Ways to create an online marketplace like Etsy
Building a site like Etsy doesn’t have to be expensive or time consuming. Get all the features you need to get started at a fraction of the cost of building them yourself.
Once you’ve validated your marketplace idea, it’s time to start setting up your business. There are a few ways to develop a marketplace. Let’s explore three of the most popular:
- Coding a site like Etsy from scartch.
- Using popular website or eCommerce builders.
- Using dedicated, no-code marketplace software.
Code an Etsy marketplace from scratch
Coding your marketplace from scratch means you can include whatever features you need. But even if you have advanced front and back-end coding skills, building a marketplace from scratch is a complicated and time-consuming project.
Sharetribe’s Senior Full Stack Developer, Mikko, recently explored what it takes to code a marketplace platform from scratch. Read his step-by-step breakdown of the process here: How to build a marketplace app
If you don’t have these skills, outsourced development costs north of $50,000, and will take months to complete.
Launch your Etsy-like platform early, get feedback from early users, and adapt accordingly.
If you’re building a site like Etsy, success lies in serving your core audience better than any other existing solution. It’s important to get your platform launched early, get feedback from early users, and adapt accordingly.
Spending months and thousands of dollars building a platform from scratch doesn’t allow you to do this. Entrepreneurs who go this route often risk ending up with an inflexible platform that looks great but doesn’t match their users’ expectations.
Use a multi-vendor eCommerce builder
Another approach is to combine a standard eCommerce site builder with multi-vendor plugins. Popular eCommerce platforms like Shopify and Magento support this, as do Wordpress sites with WooCommerce and Dokan plugins.
This approach can work if you’re building an “online mall” and don’t expect buyers and sellers to interact too much. If you’re familiar with working with these platforms, you’ll get a website up and running much quicker than by coding from scratch.
Usually, however, eCommerce builders won’t be the best fit for marketplaces that need advanced features. As your marketplace grows, users will demand new features. Often, eCommerce builders won’t support these, so you’ll face a tough choice between starting from scratch and building a new site, or letting down your users.
Using a multi-vendor eCommerce builder can also present challenges in handling marketplace payments in accordance with online payment regulation. Another challenge is that your whole site will be held together by a network of plugins. Setting them up will take some time and technical skill. Moreover, if one plugin ever goes down, or needs an update, your whole business could go offline.
Use an Etsy-style marketplace website builder
Using dedicated marketplace software to create your Etsy-like site has many benefits. The most important one is speed to market. Using a marketplace builder is by far the fastest way to launch – Sharetribe Go users have launched sites in less than a day.
With no-code marketplace software like Sharetribe Go, you don't need technical skills. They handle complex issues like payment frameworks out of the box. All the key features are there without installing plugins or templates. No technical maintenance work is needed, so founders can focus on running and growing their business.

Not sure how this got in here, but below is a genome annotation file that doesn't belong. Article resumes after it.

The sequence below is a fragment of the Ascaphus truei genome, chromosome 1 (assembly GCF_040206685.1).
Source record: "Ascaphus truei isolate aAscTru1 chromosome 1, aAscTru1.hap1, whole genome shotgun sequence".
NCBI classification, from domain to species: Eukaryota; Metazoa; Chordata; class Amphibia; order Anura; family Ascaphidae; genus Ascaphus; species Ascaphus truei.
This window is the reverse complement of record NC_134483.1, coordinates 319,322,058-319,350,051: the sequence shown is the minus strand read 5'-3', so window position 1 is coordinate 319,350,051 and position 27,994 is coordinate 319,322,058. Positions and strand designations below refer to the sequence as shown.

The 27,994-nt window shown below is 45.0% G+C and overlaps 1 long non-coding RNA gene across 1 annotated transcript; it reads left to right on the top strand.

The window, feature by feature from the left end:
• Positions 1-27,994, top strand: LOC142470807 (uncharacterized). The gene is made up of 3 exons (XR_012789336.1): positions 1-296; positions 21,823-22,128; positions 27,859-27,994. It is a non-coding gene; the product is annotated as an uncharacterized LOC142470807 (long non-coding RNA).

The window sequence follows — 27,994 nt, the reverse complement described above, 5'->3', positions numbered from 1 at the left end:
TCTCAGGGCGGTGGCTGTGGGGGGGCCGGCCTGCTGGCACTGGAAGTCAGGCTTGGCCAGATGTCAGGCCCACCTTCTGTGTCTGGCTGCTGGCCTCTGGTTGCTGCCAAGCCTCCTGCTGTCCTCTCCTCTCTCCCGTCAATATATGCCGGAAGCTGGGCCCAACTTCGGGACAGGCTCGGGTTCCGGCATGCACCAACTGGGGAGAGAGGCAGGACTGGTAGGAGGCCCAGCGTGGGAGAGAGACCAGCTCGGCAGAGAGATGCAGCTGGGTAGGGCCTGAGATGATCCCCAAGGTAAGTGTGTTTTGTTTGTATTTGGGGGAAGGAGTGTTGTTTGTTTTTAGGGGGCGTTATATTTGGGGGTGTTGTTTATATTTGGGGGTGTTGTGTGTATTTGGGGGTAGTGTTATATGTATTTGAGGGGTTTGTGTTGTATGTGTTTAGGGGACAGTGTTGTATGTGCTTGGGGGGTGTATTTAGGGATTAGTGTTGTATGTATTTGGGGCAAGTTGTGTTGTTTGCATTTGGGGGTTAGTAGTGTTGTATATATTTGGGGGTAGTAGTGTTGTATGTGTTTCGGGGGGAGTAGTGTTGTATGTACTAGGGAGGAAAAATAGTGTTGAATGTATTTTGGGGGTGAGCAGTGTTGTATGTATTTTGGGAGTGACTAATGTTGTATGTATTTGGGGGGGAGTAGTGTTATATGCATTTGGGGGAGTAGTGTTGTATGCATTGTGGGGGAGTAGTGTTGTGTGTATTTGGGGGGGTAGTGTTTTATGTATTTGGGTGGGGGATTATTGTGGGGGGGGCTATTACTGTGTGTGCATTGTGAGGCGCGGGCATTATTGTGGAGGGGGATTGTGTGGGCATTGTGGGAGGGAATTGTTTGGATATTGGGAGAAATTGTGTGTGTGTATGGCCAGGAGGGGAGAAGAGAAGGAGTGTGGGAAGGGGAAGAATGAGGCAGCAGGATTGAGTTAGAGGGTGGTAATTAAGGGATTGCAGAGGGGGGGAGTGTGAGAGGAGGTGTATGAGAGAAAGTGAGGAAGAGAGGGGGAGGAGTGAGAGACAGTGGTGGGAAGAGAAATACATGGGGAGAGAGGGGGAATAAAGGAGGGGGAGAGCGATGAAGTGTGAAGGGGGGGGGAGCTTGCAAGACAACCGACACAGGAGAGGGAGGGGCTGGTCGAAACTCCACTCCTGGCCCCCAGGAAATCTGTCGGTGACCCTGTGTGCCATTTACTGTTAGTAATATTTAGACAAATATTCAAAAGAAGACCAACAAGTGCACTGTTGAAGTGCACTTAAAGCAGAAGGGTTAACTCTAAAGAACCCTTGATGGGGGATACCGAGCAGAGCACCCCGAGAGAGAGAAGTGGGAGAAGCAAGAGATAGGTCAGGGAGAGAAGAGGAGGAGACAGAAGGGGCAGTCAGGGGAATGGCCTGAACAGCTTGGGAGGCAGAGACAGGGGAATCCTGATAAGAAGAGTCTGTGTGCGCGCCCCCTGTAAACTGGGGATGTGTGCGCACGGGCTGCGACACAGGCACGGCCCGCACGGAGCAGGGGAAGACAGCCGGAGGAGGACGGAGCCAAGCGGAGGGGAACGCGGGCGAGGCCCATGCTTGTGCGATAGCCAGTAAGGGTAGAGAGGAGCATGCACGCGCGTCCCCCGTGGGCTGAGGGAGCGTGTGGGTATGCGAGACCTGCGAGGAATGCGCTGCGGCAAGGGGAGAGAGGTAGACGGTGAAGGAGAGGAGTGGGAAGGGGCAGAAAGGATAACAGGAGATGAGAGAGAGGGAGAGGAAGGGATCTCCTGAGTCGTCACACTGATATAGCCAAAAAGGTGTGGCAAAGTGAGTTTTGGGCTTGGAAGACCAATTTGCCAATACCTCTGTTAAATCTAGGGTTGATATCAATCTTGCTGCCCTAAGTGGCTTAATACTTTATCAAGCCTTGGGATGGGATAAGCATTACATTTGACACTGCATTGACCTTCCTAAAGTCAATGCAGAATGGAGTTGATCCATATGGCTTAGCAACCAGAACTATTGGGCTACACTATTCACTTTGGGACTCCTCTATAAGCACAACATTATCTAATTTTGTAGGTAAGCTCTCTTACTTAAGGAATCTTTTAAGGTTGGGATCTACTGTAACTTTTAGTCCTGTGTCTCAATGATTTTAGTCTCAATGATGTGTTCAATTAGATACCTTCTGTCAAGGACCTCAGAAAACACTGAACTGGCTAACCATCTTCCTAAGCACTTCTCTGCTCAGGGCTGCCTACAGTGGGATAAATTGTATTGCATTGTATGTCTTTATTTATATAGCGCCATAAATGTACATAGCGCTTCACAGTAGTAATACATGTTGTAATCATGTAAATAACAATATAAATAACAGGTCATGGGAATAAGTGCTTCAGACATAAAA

Using a marketplace builder is by far the fastest way to launch.
There are some limitations to keep in mind. For example, Sharetribe Go doesn’t support a stock management system or a shopping cart, and the only business model offered out of the box is a commission based model. Luckily, most marketplace ideas won’t require these features in the early stages.
When you’re ready to start adding custom features to your marketplace, it’s easy to upgrade to Sharetribe Flex and find a developer partner through Sharetribe’s network of Flex Experts.
How much does it cost to build a site like Etsy?
If you’re hiring developers to build your site, expect to spend upwards of $50,000 to get a fully functioning site. If you don't need to outsource the skills, the investment in terms of money will naturally be lower.
But there's a monetary value to how you spend your energy. The most important resources a marketplace entrepreneur has are their time and focus.
The most important resource a marketplace entrepreneur has is their time.
Fortunately, there are better, more affordable options.
With Sharetribe Go, you can enjoy your first month for free, giving you the flexibility to launch without upfront investment. After that, prices start from $79/mo, depending on the size of your business. Everything is included – there are no surprise maintenance fees or upcharges, and new features are constantly added at no additional cost.
Once you start scaling, you can upgrade to Sharetribe Flex (with the help of a verified Sharetribe Expert partner developer, if you need one). You’ll get all the features of a custom marketplace for 80–90% less than the cost of custom development. Plus, you’ll get to market faster and your developers won’t have to worry about maintenance or performance.
How to make a site like Etsy with no-code marketplace software – in less than a day
Getting started with Sharetribe Go is easy. Want to set up your marketplace today? Here’s how:
- Start a free trial of Sharetribe Go and enter your details.
- Add a name, slogan, and description that explains what your marketplace does.
- Upload a cover photo. Unsplash has great free images, but if you have some budget, check out Stocksy for creative, hand-selected visuals.
- Activate online payments by connecting a Stripe or PayPal account. You’ll be able to receive payments and collect commissions straight away.
- Add a logo and choose your color scheme.
- Choose your order flow and set your pricing units.
- Set up your search functionality – choose from keyword based, location based, or use both.